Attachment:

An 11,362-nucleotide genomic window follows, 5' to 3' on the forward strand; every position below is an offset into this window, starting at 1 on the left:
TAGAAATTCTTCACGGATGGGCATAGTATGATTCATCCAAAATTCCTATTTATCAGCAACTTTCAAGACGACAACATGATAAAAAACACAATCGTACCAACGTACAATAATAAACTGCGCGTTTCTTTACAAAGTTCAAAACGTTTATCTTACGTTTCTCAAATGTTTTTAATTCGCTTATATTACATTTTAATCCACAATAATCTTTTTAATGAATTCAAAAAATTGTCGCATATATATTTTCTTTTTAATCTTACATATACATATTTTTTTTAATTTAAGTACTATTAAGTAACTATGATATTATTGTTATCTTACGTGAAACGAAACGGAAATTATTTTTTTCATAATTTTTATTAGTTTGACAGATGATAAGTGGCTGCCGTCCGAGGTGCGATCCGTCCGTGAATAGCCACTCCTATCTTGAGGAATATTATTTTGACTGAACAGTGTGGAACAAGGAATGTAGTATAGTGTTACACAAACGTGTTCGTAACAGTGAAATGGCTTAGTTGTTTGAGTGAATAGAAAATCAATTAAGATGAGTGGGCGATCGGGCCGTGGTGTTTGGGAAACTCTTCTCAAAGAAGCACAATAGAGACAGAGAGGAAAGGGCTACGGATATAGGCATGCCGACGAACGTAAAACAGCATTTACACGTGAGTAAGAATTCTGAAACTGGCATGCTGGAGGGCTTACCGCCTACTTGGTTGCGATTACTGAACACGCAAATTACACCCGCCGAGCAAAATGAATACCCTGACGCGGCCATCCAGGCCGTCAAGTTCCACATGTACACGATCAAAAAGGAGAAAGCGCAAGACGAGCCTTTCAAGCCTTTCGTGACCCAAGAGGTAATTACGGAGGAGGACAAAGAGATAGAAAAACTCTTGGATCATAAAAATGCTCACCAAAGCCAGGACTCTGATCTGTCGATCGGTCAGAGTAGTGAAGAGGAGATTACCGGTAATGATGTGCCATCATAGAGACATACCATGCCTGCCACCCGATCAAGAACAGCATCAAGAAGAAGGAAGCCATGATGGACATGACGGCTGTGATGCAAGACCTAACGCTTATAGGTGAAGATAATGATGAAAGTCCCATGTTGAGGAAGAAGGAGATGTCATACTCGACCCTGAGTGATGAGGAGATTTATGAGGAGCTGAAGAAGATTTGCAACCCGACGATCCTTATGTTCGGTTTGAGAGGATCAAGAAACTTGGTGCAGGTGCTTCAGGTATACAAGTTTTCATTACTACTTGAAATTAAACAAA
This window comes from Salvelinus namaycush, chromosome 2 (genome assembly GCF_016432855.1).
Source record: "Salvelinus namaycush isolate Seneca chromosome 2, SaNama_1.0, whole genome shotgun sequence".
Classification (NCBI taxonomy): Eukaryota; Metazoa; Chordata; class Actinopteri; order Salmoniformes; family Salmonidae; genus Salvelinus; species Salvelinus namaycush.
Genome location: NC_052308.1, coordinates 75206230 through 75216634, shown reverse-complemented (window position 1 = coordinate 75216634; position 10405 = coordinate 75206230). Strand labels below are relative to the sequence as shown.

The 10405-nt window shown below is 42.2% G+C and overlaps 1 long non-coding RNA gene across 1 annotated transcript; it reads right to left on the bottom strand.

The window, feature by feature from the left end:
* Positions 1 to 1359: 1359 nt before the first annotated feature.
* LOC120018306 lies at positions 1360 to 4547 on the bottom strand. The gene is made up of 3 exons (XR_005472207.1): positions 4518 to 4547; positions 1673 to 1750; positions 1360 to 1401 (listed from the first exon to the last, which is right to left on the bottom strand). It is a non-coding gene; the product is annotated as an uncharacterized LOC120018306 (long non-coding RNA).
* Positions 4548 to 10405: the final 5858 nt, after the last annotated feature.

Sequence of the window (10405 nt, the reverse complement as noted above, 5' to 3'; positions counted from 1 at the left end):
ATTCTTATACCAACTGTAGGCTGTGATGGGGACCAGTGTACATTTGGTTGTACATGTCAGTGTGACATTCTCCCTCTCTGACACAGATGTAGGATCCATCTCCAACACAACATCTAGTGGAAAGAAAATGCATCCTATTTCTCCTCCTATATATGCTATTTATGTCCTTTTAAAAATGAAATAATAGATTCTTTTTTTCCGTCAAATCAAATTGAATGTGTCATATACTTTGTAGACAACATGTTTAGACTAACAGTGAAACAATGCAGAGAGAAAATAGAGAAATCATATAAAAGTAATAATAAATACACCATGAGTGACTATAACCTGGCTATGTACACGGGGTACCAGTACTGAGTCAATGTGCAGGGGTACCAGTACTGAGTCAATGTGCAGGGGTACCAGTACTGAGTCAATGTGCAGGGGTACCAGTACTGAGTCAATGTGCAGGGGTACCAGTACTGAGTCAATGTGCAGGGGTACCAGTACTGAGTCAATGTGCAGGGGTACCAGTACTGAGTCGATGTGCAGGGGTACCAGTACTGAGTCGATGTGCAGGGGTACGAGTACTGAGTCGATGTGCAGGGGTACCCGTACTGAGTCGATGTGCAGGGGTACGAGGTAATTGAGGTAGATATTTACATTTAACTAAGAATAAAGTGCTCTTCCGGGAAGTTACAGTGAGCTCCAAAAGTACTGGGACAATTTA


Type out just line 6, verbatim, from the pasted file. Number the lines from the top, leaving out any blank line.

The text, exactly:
Genome location: NC_052308.1, coordinates 75206230 through 75216634, shown reverse-complemented (window position 1 = coordinate 75216634; position 10405 = coordinate 75206230). Strand labels below are relative to the sequence as shown.